1968 Bob Gibson has his best game in his best season. He goes 11 IP, 3 H, 1 R, 1 ER, 1 BB, and 11 K for a Game Score of 97. He beats the Mets 2-1 in 11 innings. In his previous start, Gibson threw 12 innings surrendering one unearned run. In this game, Bob Gibson allows three straight single to lead off the fourth, and those are the only hits he allows. Tom Seaver goes the distance as the losing pitcher. The loss drops Seaver’s record to 1-2 despite a 1.56 ERA.
1970 Hall of Fame second baseman Bill Mazeroski has probably his worst game at the plate. He’s 0-for-4 with four Ks. It’s his only four-K game. The pitcher is Braves knuckler Phil Niekro, who fans 10 on the day.
1970 Sudden Sam McDowell is too much for the White Sox. Or not. He fans 15, including 13 in the first six innings. However, Chicago has the last laugh, winning 2-1 on a ninth inning homer by Carlos May.
1970 Mets ace Tom Seaver gets his 16th straight win. His line in that span: 18 G, 12 CG, 154.1 IP, 104 H, 32 R, 28 ER, 39 BB, 123 K, and a 1.63 ERA.
1971 NBC pays $72 million for a four-year MLBTV package.
1974 Reggie Jackson gets his 200th home run. In that same game, Reggie’s Oakland teammate Paul Lindblad makes his first error after 385 appearances without one. The relief pitcher makes an errant throw in a loss to the Orioles.
1983 Cal Ripken Jr. enjoys the first of 21 career multi-home run games.
1983 Rod Carew goes 3-for-4 to improve his average on the year to .500! (48-for-96).
1983 Darryl Strawberry makes his big league debut.
1984 Cal Ripken Jr. hits for the cycle.
1984 Old-time pitcher Kirby Higbe dies.
1986 Brewers infielder Cecil Cooper gets his 2,000th career hit.
1987 200-game winner Bob Welch has his best day at the plate. He’s 2-for-3 with a home run, run, and three RBIs, but it’s not enough as the Cubs beat him, 7-6.
1987 The Expos sign veteran Dennis Martinez. Collusion prevented him from singing earlier.
1989 Super Seattle hitter Edgar Martinez gets his first home run.
1989 In the fourth inning against the Angels, Jim Rice flies out, dropping his career average to under .300 (2,434-for-8.127 which equals a .2994955 average). It’ll never be over .300 for him again.
1991 While returning from John Kruk’s bachelor party, Len Dykstra and Darren Daulten are in a one-car accident. Both end up with broken bones.
1991 Rod Beck plays in his first game.
1994 Mets pitcher Anthony Young wins a game, ending a 29-game losing streak as a starter.
1994 Charles Johnson, catcher, makes his big league debut.
1994 The Yankees release aging reliever Jeff Reardon.
1998 Atlanta signs free agent Ozzie Guillen.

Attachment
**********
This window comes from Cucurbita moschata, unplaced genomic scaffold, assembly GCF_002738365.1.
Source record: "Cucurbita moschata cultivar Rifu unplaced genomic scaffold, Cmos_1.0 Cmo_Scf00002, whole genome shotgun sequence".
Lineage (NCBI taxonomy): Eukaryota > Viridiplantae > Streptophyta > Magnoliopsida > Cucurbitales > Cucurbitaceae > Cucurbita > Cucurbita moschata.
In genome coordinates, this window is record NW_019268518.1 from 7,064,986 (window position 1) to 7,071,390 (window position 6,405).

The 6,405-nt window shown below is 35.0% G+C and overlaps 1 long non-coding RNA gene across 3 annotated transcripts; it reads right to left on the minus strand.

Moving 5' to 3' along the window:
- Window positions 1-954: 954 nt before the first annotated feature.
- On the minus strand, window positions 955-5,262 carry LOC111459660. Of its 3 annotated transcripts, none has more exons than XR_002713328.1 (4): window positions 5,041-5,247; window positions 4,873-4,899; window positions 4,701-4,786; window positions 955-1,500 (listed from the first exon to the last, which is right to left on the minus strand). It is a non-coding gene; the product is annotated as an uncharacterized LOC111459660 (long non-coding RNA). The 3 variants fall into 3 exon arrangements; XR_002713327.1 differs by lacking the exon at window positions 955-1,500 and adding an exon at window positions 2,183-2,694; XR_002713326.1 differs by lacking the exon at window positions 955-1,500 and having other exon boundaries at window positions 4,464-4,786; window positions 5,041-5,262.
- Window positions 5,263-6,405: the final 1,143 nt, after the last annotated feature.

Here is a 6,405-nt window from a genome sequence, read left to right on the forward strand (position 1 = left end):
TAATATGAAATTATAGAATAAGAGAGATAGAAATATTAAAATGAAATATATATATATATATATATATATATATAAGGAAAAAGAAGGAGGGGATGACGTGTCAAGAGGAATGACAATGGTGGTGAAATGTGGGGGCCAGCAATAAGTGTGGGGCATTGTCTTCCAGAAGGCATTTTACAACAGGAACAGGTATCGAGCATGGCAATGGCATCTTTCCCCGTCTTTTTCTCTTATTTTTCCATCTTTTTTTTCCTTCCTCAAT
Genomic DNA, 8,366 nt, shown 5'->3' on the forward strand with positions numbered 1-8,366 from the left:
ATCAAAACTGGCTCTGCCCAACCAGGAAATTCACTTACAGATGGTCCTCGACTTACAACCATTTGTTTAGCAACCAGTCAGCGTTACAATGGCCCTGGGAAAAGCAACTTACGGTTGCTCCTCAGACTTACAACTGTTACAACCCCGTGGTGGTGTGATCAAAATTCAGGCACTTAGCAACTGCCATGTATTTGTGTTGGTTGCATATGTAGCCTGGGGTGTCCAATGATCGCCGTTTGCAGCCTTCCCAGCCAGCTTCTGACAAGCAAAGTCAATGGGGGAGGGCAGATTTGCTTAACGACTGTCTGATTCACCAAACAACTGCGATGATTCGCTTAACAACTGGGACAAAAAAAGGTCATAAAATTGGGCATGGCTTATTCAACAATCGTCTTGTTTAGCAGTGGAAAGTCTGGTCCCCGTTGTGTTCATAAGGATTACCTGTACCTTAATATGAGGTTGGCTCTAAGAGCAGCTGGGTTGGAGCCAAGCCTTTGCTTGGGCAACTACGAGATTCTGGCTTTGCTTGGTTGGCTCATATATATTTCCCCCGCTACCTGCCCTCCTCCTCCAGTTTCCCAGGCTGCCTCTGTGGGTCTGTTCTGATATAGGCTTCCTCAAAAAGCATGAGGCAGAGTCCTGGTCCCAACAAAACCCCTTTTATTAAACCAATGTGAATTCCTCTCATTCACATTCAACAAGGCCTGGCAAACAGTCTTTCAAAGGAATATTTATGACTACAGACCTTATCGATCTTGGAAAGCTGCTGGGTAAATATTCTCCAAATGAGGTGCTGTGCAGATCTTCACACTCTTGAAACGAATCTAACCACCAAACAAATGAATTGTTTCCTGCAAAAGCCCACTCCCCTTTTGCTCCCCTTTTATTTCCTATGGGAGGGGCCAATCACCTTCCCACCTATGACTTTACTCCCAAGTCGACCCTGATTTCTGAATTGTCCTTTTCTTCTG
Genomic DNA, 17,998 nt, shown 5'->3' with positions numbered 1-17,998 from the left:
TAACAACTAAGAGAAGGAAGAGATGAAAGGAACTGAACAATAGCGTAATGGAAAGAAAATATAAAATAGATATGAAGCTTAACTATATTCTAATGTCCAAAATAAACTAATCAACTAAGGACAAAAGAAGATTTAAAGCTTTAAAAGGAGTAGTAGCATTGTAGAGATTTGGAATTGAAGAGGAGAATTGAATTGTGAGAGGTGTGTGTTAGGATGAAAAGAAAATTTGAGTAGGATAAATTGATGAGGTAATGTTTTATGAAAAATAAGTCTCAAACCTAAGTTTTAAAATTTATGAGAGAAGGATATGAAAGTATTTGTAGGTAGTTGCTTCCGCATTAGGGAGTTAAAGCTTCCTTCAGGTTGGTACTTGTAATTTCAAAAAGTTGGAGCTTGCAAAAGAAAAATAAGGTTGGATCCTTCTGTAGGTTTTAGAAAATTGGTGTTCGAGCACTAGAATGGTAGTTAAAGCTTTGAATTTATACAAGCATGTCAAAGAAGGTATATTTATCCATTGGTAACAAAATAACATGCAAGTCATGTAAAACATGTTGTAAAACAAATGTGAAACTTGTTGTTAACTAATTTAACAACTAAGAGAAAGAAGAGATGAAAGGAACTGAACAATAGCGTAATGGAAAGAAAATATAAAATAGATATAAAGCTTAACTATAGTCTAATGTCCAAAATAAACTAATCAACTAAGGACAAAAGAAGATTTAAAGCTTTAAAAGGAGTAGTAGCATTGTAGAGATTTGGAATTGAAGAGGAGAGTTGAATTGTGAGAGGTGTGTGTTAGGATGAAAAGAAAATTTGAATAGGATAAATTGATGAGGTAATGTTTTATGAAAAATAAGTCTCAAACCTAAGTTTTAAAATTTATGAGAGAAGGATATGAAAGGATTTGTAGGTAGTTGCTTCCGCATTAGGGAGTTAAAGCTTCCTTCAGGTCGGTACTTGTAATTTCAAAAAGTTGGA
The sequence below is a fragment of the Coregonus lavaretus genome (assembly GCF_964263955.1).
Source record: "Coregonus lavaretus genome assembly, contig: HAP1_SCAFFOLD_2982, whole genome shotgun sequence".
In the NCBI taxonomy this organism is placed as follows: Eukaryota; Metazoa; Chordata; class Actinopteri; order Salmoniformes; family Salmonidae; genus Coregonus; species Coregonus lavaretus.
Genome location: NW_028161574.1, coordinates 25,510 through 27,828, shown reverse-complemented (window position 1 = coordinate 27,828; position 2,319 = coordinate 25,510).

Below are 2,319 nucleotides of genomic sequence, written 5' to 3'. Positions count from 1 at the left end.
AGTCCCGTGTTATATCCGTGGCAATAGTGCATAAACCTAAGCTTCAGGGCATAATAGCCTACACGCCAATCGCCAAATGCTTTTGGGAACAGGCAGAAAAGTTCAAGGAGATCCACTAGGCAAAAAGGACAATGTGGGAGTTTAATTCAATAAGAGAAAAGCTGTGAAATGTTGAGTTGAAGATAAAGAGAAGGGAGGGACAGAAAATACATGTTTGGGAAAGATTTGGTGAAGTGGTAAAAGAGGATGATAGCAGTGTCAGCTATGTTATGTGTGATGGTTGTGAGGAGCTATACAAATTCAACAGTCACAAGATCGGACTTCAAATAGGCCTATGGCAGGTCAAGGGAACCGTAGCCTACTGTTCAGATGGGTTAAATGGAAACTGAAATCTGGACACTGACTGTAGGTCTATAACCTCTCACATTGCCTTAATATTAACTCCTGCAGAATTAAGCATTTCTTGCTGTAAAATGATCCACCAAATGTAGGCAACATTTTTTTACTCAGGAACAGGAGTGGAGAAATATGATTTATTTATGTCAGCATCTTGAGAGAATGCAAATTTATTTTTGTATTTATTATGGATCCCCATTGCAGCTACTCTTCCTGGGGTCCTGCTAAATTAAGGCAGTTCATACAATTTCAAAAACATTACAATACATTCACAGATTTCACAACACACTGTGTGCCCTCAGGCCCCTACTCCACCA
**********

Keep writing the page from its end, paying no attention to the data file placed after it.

1998 Kerry Wood is ready for his close-up. The 20-year-old rookie pitcher fans 20 Houston Astros in a dominating one-hit performance.
1998 On the same time one rookie stars for the Cubs, another former Cubs rookie star Jerome Walton goes out with a whimper. The 1989 Rookie of the Year plays in his last game—and is ejected in it.
2000 Curt Schilling posts his 100th win, giving him a record of 100-84.
2000 Roger Clemens wins his 250th contest. He’s 250-136 in his career so far.
2000 It’s one of the best, and most unlikely pitchers duels of the decade. Well, half of it is very likely as Boston ace Pedro Martinez fans 17 Tampa hitters. However, he’s out-dueled by Steve Trachsel, of all people. Trachsel fans 11 in a three shutout for a 1-0 win. According to WPA, Trachsel has the best pitching performance of the decade with a 0.888 WPA.
2001 Chipper Jones belts his 200th home run.
2001 For the first time in nearly six years, Mike Mussina picks off a base runner.
2001 Houston debuts a new pitcher: Roy Oswalt. Good move by Houston.
2003 Barry Larkin connects for a walk-off, pinch-hit home run.
2004 Mike Piazza has his seventh and final career walk-off home run.
2005 Trevor Hoffman creates the 400 save club.
2005 Paul Wilson has one of the worst starting pitching performances of all-time. He gets no outs and allows eight runs in his start. That’s only happened five times since 1920 and has never been worst-ed by any starter in that span. Rather sadly, Wilson is responsible for two of those five games. In today’s game, all runs are earned, something that happened in only two of those five 0 IP, 8 R starts.
2007 Hideki Matsui doubles. If you combine his Japanese and North American big league hits, that’s No. 2,000.
2007 Giants star Tim Lincecum makes his big league debut.
2007 The Yankees sign free agent pitcher Roger Clemens.
2008 Tim Wakefield has his best career Game Score: 84. His line: 8 IP, 2 H, 0 R, 0 ER, 0 BB, and 6 K.
2010 All-time great pitcher Robin Roberts dies.
2010 Texas blows a 8-0 lead to the Royals, but comes back for a dramatic 13-12 win. The tying and winning runs score on back-to-back solo home runs.
2011 Nationals pitcher Jordan Zimmerman strikes out the side on nine pitches versus the Marlins in the second inning.